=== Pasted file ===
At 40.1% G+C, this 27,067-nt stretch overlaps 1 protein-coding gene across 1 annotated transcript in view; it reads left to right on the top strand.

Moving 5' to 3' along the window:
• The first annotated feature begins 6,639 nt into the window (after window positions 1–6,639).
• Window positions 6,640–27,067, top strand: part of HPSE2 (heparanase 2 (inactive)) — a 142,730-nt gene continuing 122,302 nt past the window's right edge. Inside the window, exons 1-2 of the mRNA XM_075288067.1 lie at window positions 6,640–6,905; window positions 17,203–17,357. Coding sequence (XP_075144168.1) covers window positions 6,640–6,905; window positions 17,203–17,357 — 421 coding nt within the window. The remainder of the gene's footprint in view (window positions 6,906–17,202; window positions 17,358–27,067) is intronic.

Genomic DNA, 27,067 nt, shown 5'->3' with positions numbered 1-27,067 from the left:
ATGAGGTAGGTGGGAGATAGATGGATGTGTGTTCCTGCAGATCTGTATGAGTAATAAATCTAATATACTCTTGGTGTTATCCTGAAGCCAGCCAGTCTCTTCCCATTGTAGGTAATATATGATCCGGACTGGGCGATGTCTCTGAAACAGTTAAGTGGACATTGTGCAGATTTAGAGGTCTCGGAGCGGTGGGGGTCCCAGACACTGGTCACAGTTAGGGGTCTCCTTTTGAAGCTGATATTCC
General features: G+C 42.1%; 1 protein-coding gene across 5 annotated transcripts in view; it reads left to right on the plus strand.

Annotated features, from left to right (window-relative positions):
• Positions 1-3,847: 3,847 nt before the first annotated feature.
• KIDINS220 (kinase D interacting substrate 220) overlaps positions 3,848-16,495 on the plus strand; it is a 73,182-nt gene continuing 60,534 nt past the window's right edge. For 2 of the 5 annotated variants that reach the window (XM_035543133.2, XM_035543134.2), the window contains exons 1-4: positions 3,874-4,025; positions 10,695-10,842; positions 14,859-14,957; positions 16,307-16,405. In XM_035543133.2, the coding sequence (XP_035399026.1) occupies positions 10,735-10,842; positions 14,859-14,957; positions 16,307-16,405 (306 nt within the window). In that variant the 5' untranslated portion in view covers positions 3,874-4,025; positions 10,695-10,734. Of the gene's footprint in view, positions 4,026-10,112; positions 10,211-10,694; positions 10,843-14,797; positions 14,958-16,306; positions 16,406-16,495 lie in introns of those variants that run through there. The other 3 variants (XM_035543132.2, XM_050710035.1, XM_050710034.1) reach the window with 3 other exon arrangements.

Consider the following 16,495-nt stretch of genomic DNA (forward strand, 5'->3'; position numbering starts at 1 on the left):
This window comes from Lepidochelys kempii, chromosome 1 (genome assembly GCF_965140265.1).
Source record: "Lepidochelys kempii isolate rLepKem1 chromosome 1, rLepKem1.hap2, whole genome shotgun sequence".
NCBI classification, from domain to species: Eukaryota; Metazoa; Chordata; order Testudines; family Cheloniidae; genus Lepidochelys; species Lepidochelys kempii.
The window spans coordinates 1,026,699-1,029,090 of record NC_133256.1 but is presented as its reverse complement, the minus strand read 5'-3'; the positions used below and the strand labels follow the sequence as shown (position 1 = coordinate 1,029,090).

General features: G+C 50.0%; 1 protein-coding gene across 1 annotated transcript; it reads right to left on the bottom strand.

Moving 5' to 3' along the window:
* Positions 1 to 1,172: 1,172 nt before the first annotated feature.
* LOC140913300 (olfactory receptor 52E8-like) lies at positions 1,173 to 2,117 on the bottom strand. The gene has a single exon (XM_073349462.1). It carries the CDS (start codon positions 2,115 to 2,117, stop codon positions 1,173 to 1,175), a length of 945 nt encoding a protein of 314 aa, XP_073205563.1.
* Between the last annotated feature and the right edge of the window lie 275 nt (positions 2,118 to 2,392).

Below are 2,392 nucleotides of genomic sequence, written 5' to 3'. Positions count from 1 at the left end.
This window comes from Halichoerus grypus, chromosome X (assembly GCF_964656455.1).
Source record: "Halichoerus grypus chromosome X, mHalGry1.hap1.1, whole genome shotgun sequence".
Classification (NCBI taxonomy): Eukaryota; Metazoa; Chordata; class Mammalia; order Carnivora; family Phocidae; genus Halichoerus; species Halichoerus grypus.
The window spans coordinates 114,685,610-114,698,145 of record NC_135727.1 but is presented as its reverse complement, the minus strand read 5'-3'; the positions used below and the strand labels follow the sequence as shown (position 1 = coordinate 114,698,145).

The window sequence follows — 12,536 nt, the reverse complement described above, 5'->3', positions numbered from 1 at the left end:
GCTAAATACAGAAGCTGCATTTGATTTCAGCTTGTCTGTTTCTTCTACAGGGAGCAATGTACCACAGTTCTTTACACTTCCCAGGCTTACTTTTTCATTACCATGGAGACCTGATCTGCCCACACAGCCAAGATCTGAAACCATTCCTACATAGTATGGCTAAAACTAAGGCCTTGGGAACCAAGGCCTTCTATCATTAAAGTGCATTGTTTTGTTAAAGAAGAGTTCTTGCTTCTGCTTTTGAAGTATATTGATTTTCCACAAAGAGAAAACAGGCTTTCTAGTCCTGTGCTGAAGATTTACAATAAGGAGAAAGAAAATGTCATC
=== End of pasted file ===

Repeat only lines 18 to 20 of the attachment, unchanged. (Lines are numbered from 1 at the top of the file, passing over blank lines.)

* Positions 1 to 1,172: 1,172 nt before the first annotated feature.
* LOC140913300 (olfactory receptor 52E8-like) lies at positions 1,173 to 2,117 on the bottom strand. The gene has a single exon (XM_073349462.1). It carries the CDS (start codon positions 2,115 to 2,117, stop codon positions 1,173 to 1,175), a length of 945 nt encoding a protein of 314 aa, XP_073205563.1.
* Between the last annotated feature and the right edge of the window lie 275 nt (positions 2,118 to 2,392).